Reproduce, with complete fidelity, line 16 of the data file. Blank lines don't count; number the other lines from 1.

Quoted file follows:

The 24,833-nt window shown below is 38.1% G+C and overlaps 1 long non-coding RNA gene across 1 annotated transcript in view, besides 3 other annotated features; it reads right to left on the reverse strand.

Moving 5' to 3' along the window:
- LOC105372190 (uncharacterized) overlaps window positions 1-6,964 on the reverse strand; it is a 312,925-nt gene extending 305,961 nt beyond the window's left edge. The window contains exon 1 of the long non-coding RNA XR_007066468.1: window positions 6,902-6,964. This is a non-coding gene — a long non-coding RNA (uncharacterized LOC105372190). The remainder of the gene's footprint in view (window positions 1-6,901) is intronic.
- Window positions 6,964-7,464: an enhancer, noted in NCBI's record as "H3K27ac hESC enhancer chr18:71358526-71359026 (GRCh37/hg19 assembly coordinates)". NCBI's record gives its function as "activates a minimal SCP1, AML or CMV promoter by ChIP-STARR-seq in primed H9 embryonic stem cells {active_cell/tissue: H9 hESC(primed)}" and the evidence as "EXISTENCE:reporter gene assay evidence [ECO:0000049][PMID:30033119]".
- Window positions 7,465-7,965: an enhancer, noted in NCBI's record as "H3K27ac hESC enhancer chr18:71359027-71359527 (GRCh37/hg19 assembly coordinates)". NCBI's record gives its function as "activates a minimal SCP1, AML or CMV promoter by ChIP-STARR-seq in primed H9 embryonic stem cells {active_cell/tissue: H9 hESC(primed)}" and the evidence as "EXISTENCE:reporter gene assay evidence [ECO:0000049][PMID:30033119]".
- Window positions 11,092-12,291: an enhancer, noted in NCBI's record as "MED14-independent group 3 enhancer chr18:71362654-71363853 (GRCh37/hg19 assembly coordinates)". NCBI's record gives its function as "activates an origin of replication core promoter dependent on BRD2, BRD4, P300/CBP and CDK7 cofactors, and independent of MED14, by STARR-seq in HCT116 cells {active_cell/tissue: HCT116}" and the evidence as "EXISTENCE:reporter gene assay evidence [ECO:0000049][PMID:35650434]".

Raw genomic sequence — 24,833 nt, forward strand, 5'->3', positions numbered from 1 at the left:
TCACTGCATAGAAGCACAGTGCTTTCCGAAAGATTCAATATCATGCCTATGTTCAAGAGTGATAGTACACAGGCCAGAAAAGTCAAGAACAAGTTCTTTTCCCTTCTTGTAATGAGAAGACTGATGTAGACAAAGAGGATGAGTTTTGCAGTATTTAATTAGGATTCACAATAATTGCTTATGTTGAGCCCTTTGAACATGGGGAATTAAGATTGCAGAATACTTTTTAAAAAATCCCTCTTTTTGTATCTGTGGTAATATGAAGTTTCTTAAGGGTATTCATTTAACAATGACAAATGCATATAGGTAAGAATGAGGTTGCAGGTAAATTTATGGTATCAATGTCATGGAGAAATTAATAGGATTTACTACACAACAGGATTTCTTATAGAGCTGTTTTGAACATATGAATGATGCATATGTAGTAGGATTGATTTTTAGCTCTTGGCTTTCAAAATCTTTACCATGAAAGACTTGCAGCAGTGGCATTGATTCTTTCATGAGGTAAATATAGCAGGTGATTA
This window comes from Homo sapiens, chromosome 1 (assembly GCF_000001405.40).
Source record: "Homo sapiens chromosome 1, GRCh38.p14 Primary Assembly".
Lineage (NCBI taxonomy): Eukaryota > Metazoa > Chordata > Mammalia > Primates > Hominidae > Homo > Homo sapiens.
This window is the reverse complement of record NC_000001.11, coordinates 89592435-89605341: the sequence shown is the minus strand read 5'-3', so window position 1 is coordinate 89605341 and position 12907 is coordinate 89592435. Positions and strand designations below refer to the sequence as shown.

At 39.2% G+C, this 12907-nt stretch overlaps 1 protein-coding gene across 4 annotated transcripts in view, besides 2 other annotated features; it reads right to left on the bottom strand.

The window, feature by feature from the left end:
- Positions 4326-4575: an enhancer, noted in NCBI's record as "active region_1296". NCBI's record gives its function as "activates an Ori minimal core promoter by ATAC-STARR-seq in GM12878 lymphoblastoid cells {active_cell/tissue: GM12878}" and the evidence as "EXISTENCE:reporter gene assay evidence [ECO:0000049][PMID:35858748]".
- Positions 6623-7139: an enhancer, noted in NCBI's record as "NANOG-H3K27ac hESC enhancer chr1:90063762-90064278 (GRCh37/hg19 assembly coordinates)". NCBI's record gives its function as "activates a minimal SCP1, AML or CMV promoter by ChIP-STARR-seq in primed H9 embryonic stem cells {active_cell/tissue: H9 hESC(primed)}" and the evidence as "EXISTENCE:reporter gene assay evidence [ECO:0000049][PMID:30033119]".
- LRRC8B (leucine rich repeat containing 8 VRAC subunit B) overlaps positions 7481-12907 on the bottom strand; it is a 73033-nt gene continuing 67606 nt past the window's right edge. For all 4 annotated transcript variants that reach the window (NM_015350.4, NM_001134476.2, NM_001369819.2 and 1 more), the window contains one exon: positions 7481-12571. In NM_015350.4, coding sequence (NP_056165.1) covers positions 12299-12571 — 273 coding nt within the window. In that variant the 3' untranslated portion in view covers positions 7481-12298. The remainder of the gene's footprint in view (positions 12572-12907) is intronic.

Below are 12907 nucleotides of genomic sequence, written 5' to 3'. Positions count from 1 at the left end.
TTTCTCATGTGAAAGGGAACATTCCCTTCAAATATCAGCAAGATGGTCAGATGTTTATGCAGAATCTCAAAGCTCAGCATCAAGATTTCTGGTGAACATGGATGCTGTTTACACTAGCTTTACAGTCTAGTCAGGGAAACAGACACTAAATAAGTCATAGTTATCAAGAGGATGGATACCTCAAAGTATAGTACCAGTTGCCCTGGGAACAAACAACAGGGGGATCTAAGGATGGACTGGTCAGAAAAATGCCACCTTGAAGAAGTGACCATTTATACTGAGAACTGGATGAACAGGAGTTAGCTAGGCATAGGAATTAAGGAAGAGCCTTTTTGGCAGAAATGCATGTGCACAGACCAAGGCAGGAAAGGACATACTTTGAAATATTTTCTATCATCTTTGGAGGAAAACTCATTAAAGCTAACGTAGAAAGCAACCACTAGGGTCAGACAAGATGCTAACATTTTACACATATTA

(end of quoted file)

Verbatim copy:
- Positions 6623-7139: an enhancer, noted in NCBI's record as "NANOG-H3K27ac hESC enhancer chr1:90063762-90064278 (GRCh37/hg19 assembly coordinates)". NCBI's record gives its function as "activates a minimal SCP1, AML or CMV promoter by ChIP-STARR-seq in primed H9 embryonic stem cells {active_cell/tissue: H9 hESC(primed)}" and the evidence as "EXISTENCE:reporter gene assay evidence [ECO:0000049][PMID:30033119]".